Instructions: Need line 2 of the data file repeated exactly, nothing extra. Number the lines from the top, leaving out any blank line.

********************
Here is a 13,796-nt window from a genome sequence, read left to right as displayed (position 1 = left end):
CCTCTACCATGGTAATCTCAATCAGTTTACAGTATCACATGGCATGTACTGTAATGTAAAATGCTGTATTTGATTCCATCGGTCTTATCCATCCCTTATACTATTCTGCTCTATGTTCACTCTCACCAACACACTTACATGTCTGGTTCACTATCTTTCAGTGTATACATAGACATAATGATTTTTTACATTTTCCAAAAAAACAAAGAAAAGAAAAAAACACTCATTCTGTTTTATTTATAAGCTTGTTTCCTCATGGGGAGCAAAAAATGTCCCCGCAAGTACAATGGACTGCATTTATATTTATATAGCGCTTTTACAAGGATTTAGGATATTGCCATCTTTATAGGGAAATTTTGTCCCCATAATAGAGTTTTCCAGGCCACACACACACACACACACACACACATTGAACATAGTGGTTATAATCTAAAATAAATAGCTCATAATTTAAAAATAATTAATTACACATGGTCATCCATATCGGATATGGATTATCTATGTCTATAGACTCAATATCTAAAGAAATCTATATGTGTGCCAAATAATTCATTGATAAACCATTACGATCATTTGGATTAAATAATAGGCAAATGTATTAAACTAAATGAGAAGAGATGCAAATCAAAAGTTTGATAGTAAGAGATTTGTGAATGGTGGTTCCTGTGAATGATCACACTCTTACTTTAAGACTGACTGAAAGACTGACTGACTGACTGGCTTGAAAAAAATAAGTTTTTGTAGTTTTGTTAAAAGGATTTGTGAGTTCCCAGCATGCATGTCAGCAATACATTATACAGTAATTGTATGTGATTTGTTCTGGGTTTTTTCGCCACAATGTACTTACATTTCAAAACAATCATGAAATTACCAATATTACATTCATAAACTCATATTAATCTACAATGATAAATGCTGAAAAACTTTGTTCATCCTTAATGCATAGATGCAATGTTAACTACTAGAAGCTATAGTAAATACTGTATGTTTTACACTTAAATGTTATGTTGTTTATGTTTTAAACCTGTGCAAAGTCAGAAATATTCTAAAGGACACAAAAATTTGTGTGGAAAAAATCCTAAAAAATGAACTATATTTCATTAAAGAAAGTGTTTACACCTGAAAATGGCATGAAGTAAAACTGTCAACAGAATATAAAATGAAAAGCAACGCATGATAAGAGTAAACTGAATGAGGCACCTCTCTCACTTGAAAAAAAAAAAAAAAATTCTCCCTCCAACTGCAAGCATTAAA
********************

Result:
CCTCTACCATGGTAATCTCAATCAGTTTACAGTATCACATGGCATGTACTGTAATGTAAAATGCTGTATTTGATTCCATCGGTCTTATCCATCCCTTATACTATTCTGCTCTATGTTCACTCTCACCAACACACTTACATGTCTGGTTCACTATCTTTCAGTGTATACATAGACATAATGATTTTTTACATTTTCCAAAAAAACAAAGAAAAGAAAAAAACACTCATTCTGTTTTATTTATAAGCTTGTTTCCTCATGGGGAGCAAAAAATGTCCCCGCAAGTACAATGGACTGCATTTATATTTATATAGCGCTTTTACAAGGATTTAGGATATTGCCATCTTTATAGGGAAATTTTGTCCCCATAATAGAGTTTTCCAGGCCACACACACACACACACACACACACATTGAACATAGTGGTTATAATCTAAAATAAATAGCTCATAATTTAAAAATAATTAATTACACATGGTCATCCATATCGGATATGGATTATCTATGTCTATAGACTCAATATCTAAAGAAATCTATATGTGTGCCAAATAATTCATTGATAAACCATTACGATCATTTGGATTAAATAATAGGCAAATGTATTAAACTAAATGAGAAGAGATGCAAATCAAAAGTTTGATAGTAAGAGATTTGTGAATGGTGGTTCCTGTGAATGATCACACTCTTACTTTAAGACTGACTGAAAGACTGACTGACTGACTGGCTTGAAAAAAATAAGTTTTTGTAGTTTTGTTAAAAGGATTTGTGAGTTCCCAGCATGCATGTCAGCAATACATTATACAGTAATTGTATGTGATTTGTTCTGGGTTTTTTCGCCACAATGTACTTACATTTCAAAACAATCATGAAATTACCAATATTACATTCATAAACTCATATTAATCTACAATGATAAATGCTGAAAAACTTTGTTCATCCTTAATGCATAGATGCAATGTTAACTACTAGAAGCTATAGTAAATACTGTATGTTTTACACTTAAATGTTATGTTGTTTATGTTTTAAACCTGTGCAAAGTCAGAAATATTCTAAAGGACACAAAAATTTGTGTGGAAAAAATCCTAAAAAATGAACTATATTTCATTAAAGAAAGTGTTTACACCTGAAAATGGCATGAAGTAAAACTGTCAACAGAATATAAAATGAAAAGCAACGCATGATAAGAGTAAACTGAATGAGGCACCTCTCTCACTTGAAAAAAAAAAAAAAAATTCTCCCTCCAACTGCAAGCATTAAA